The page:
Methods: We characterized EPEC subtypes in stools from healthy individuals with no diarrhea (HI, N=21), cancer patients with diarrhea and negative NAAT (DN, N=25) and patients with diarrhea positive NAAT for EPEC (DP, N=54). EPEC isolated from stool cultures were tested for eaeA and bfp, stx and other E. coli pathotypes. We estimated the number of fecal EPEC using a qPCR for eaeA, efa1/lifA that detected 5.6x101 to 5x107 cfu/mg of stool.
Results: Demographic characteristics and underlying malignancy were similar between DN and DP groups. DP were more likely to have diarrhea on admission than DN [46/52 (88%) vs. 13/25 (52%), p<0.01]. Stool cultures confirmed EPEC in 24/52 (60%) DP of which 23/24 (96%) were aEPEC. Fecal qPCR for eaeA confirmed EPEC in 43/52 (83%) of DP, 0/25 DN and in 3/21 (14%) of HI (p<0.001). DP excreted a higher number of EPEC cfu/mg of stool than HI (median 168 vs. 1.18 cfu/mg, p<0.001) and only DP excreted EPEC efa1/lifA (+) [14/52 DP (27%) vs. 0/25 DN and 0/21 HI; p< 0.001]. When compared to DP EPEC efa1/lifA (-), DP EPEC efa1/lifA (+) had a longer median duration of illness (3d vs 1d, p<0.05); more likely to be hematopoietic stem cell transplant recipients [7/14 (50%) vs. 7/38 (18%), P<0.05] and had a higher EPEC eaeA fecal burden (median 3885 vs. 84 cfu/mg, p< 0.05). Co-infections with other pathogens were equally represented in efa1/lifA (-) and efa1/lifA (+) DP subgroups [8/14 (57%) vs 21/38 (55%) p=NS].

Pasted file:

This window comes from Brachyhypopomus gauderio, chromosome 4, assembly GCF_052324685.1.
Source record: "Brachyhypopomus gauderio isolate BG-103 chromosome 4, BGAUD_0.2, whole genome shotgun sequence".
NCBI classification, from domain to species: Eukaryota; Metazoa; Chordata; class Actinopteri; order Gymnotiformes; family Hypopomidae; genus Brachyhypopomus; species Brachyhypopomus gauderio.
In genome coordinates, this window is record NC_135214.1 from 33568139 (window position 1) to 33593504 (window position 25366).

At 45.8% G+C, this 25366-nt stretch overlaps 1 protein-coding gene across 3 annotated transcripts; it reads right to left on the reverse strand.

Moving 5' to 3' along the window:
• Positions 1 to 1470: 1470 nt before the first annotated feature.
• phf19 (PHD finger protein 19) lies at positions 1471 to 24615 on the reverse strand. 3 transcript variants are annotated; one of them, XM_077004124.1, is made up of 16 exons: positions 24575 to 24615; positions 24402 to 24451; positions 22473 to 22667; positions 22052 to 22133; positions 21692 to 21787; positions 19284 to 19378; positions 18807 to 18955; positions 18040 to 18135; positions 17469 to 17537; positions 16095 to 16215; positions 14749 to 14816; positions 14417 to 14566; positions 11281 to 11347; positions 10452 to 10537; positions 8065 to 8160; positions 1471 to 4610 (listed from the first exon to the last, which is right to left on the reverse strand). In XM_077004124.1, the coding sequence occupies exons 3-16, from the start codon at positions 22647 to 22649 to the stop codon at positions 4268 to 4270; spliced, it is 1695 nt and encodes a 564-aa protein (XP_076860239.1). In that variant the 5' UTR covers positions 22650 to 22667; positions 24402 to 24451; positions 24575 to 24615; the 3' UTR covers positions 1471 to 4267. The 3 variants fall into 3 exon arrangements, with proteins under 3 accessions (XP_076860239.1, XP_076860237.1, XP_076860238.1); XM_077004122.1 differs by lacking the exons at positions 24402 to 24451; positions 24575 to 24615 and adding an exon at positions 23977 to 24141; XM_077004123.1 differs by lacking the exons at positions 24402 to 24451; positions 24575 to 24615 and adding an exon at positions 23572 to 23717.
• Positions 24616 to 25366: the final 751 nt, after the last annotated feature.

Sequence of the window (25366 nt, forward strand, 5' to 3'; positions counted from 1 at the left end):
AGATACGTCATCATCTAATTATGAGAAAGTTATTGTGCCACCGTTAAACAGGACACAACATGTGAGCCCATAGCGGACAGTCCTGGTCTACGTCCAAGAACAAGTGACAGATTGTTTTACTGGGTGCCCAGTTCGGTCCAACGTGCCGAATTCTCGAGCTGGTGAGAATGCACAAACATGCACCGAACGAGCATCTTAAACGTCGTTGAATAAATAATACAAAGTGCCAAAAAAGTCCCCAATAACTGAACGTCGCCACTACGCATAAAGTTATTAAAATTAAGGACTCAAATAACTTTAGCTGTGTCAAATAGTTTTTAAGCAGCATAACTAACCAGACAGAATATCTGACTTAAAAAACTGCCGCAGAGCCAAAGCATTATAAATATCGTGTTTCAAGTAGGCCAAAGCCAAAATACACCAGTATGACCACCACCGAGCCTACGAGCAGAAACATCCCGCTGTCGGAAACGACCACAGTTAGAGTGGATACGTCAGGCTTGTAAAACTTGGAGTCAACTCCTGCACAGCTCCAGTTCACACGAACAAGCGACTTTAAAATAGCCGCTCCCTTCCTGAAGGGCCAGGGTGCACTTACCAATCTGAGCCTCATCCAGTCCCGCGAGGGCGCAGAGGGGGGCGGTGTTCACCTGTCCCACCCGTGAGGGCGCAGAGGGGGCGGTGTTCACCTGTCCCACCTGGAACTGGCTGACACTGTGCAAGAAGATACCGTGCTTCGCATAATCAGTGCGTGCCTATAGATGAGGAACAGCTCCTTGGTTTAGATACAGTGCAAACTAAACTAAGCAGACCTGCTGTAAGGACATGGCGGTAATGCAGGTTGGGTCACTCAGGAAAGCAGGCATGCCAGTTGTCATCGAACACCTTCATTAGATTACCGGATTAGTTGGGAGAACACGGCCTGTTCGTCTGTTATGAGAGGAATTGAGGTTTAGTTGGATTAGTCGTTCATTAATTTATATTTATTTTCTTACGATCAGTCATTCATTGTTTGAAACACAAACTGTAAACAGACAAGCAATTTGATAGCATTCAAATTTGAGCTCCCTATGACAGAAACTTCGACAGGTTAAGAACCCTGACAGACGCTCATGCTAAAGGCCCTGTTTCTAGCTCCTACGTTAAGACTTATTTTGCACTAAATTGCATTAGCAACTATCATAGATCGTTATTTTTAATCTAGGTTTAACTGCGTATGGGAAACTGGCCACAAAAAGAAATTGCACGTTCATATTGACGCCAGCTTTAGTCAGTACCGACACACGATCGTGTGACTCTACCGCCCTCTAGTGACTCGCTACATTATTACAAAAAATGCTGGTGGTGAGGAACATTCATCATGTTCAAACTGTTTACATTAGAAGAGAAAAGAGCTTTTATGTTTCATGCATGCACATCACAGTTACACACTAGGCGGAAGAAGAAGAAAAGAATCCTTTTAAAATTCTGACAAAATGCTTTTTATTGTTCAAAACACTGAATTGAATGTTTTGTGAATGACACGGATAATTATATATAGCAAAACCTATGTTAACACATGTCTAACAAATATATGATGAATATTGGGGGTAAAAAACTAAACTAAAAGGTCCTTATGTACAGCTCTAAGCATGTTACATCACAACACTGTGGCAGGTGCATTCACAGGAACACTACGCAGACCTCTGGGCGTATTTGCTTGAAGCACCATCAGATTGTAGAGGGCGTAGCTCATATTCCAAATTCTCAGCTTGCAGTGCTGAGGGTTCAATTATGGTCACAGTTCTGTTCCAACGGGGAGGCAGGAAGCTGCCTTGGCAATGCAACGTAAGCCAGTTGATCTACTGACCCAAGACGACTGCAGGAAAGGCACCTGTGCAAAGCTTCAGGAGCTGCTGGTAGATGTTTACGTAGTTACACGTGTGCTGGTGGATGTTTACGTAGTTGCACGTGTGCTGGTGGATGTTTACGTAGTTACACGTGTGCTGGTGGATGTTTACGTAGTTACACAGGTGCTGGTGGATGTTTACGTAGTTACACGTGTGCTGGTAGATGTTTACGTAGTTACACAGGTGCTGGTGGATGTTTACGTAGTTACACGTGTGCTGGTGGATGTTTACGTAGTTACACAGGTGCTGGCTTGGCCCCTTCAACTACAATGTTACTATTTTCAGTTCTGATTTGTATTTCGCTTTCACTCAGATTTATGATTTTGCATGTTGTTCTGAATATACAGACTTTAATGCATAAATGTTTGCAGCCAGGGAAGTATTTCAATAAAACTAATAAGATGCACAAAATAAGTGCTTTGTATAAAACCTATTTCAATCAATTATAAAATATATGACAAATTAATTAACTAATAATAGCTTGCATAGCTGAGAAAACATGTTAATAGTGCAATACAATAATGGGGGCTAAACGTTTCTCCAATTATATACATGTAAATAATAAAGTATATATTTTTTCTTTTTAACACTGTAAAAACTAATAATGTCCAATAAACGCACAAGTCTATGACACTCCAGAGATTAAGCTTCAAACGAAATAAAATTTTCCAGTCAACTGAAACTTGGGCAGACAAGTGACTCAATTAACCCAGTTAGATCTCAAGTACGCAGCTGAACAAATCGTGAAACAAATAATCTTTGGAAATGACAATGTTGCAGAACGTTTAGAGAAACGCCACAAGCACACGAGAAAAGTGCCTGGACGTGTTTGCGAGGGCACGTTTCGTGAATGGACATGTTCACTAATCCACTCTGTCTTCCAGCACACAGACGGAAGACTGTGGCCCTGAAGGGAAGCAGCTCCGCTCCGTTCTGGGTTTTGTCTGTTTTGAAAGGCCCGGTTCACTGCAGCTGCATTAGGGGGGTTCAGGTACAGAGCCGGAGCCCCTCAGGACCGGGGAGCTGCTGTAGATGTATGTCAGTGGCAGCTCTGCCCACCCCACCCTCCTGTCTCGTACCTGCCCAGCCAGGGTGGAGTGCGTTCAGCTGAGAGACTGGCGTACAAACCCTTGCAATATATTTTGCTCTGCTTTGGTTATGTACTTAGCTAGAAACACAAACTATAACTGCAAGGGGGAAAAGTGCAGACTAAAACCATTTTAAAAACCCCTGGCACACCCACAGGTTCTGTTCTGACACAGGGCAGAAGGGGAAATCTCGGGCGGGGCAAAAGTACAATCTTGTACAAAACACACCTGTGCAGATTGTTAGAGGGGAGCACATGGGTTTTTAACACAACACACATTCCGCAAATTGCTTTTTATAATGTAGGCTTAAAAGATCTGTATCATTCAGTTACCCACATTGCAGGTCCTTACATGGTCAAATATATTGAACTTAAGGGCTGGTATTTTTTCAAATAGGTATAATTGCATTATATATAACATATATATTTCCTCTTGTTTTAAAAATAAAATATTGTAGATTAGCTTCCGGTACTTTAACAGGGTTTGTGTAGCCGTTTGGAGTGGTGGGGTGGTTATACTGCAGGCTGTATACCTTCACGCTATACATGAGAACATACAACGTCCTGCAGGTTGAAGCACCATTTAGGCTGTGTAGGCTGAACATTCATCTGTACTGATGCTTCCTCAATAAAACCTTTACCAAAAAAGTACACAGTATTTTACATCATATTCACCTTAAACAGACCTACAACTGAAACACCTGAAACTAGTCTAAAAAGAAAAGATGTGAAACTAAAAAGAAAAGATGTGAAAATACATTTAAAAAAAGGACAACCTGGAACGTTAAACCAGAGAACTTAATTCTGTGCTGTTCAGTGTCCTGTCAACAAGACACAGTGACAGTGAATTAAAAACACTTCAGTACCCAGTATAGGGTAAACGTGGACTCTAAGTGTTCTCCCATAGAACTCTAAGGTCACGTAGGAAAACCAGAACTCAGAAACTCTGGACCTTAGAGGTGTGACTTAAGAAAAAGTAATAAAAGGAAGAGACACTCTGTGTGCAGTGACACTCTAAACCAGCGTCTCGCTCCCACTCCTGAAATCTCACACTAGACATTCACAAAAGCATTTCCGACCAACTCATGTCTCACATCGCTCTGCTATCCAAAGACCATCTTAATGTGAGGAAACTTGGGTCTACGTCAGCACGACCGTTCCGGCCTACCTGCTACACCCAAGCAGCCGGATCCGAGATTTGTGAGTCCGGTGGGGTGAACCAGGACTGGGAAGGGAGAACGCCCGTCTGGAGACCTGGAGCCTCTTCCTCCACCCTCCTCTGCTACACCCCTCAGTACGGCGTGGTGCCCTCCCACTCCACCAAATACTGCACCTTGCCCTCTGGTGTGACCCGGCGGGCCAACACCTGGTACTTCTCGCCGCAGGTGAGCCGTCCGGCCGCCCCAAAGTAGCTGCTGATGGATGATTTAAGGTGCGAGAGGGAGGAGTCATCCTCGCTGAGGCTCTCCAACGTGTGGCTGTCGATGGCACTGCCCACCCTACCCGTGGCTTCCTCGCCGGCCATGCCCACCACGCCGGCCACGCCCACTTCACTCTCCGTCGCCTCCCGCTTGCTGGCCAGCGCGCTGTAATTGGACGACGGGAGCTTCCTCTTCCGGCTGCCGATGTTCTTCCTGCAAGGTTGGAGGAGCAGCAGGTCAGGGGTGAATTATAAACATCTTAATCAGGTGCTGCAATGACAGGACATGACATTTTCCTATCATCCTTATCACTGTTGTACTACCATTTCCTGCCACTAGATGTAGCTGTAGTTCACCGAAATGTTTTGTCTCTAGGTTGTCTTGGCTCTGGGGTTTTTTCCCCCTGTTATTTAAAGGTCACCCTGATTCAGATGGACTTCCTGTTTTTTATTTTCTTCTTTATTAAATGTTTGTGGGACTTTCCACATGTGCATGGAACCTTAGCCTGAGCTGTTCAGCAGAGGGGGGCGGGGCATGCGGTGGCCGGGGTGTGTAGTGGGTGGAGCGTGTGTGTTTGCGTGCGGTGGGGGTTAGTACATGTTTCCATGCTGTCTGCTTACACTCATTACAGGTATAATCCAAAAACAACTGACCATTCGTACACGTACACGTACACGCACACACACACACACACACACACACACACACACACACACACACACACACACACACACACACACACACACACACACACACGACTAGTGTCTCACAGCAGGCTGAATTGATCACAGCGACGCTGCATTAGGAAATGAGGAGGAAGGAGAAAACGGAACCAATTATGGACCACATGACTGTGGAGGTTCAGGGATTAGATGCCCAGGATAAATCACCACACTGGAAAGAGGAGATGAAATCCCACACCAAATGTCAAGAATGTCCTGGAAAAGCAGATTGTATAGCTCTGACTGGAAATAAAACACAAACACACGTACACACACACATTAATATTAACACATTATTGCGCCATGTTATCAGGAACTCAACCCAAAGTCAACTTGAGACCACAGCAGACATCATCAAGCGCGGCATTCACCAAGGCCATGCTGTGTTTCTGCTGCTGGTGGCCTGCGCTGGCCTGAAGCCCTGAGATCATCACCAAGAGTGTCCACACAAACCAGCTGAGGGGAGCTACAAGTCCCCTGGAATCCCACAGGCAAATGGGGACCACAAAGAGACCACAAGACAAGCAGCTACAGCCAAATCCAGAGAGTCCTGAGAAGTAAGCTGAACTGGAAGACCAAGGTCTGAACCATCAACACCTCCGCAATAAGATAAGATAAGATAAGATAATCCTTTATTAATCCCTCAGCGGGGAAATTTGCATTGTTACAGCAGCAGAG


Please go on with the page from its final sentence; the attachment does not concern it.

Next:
Conclusion: Most EPEC in cancer patients with diarrhea are aEPEC acquired in the community and when carrying efa1/lifA (+), are associated with more severe disease.
L. Carlin, None